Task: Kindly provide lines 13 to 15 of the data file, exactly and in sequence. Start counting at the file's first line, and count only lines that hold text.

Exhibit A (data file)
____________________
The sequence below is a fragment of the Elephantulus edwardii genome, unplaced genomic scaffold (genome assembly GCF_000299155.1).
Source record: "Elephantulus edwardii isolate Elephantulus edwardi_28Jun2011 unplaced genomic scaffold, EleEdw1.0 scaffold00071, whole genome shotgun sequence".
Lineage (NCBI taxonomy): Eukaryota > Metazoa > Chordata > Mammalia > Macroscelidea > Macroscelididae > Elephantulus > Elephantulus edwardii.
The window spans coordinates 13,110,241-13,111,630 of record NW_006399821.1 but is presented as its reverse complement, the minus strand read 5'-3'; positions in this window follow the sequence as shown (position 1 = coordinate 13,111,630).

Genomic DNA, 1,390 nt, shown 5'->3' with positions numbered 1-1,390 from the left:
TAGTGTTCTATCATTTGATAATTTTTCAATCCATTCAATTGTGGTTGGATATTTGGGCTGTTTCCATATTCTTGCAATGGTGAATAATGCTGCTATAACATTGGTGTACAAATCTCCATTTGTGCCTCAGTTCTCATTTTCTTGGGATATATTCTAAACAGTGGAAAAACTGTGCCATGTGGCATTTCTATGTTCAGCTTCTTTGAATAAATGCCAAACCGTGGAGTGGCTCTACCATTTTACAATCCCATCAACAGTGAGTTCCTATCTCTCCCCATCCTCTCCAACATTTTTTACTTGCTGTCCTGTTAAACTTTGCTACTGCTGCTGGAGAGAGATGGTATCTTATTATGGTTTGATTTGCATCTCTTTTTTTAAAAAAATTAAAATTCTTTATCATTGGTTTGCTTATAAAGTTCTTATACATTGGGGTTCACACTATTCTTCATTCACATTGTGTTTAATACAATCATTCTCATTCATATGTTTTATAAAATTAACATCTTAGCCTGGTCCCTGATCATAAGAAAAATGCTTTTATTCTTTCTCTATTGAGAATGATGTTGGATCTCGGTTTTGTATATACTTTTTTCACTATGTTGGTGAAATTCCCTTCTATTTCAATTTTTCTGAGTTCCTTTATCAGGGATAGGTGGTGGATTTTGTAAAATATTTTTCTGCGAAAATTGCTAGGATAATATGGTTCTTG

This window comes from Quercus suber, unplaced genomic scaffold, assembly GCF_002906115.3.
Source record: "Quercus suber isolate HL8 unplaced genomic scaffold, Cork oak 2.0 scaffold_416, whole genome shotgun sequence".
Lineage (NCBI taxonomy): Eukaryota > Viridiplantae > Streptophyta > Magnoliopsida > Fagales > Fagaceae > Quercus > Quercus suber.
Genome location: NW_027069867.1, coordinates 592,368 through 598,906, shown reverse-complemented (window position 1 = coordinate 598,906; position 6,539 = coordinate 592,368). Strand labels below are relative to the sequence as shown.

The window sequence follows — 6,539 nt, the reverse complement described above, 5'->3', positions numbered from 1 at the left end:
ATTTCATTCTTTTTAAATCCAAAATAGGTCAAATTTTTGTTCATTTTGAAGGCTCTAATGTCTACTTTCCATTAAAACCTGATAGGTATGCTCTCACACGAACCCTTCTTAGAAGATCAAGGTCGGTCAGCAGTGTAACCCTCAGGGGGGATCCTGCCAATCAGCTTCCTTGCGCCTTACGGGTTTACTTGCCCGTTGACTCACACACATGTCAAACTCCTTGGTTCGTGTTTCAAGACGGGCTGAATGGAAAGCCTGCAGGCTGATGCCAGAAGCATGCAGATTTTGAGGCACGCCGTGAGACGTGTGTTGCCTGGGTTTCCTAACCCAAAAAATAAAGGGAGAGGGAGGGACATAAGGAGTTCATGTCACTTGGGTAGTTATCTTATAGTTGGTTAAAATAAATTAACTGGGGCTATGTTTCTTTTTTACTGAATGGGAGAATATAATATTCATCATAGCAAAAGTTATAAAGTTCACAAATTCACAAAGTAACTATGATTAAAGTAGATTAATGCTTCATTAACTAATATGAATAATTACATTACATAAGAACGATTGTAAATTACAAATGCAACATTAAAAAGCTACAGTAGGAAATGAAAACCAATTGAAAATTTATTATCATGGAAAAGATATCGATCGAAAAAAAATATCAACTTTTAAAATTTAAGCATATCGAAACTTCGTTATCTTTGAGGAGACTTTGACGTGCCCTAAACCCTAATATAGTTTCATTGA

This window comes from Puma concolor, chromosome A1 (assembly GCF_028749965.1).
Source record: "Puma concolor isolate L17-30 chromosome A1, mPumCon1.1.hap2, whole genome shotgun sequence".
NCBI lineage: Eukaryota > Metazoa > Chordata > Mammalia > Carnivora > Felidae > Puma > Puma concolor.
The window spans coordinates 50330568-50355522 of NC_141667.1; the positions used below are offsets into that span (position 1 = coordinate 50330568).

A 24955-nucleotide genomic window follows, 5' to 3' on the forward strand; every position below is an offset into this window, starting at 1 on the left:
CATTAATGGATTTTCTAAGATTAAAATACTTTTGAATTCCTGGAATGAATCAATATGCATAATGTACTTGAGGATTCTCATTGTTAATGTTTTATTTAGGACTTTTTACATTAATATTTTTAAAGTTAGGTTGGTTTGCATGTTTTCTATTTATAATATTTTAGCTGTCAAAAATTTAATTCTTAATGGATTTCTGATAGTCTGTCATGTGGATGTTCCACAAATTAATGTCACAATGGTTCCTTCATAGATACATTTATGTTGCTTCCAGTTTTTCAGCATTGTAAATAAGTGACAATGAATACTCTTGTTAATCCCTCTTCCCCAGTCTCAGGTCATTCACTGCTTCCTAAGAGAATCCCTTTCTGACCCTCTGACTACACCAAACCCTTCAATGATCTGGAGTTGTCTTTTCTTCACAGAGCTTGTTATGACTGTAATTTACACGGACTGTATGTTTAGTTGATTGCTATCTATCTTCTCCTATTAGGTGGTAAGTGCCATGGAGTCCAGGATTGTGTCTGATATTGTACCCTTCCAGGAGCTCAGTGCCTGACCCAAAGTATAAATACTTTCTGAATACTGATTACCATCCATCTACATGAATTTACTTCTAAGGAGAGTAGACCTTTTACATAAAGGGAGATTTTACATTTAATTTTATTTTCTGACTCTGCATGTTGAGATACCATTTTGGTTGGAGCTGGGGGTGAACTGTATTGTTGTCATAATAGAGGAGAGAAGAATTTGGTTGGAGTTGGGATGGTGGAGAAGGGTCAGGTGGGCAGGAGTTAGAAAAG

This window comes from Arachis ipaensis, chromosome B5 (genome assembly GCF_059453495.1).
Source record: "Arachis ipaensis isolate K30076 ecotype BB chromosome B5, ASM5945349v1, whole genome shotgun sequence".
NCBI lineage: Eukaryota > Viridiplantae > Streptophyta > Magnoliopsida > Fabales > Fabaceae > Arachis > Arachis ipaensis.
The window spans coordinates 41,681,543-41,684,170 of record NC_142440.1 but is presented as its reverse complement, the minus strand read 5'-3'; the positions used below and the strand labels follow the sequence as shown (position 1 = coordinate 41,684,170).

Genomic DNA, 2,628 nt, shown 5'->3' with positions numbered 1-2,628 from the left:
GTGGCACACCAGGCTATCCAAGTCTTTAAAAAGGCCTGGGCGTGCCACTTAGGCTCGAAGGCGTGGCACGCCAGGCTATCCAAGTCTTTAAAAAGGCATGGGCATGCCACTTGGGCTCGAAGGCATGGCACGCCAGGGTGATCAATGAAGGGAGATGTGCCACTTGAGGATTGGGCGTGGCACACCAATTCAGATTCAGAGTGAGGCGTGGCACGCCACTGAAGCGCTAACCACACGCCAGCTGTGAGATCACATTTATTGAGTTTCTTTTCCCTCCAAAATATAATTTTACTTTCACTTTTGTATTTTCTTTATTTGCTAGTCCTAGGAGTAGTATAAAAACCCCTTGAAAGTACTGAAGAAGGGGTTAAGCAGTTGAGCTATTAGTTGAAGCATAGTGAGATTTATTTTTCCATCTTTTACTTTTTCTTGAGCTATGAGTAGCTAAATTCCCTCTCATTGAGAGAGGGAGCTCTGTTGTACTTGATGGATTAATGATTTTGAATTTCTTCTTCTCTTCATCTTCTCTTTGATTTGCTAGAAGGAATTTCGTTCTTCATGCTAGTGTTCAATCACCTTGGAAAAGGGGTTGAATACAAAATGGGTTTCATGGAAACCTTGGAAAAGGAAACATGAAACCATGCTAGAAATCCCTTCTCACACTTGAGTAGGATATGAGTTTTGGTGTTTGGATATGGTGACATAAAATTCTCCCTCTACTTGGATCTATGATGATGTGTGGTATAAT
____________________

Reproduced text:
This window comes from Puma concolor, chromosome A1 (assembly GCF_028749965.1).
Source record: "Puma concolor isolate L17-30 chromosome A1, mPumCon1.1.hap2, whole genome shotgun sequence".
NCBI lineage: Eukaryota > Metazoa > Chordata > Mammalia > Carnivora > Felidae > Puma > Puma concolor.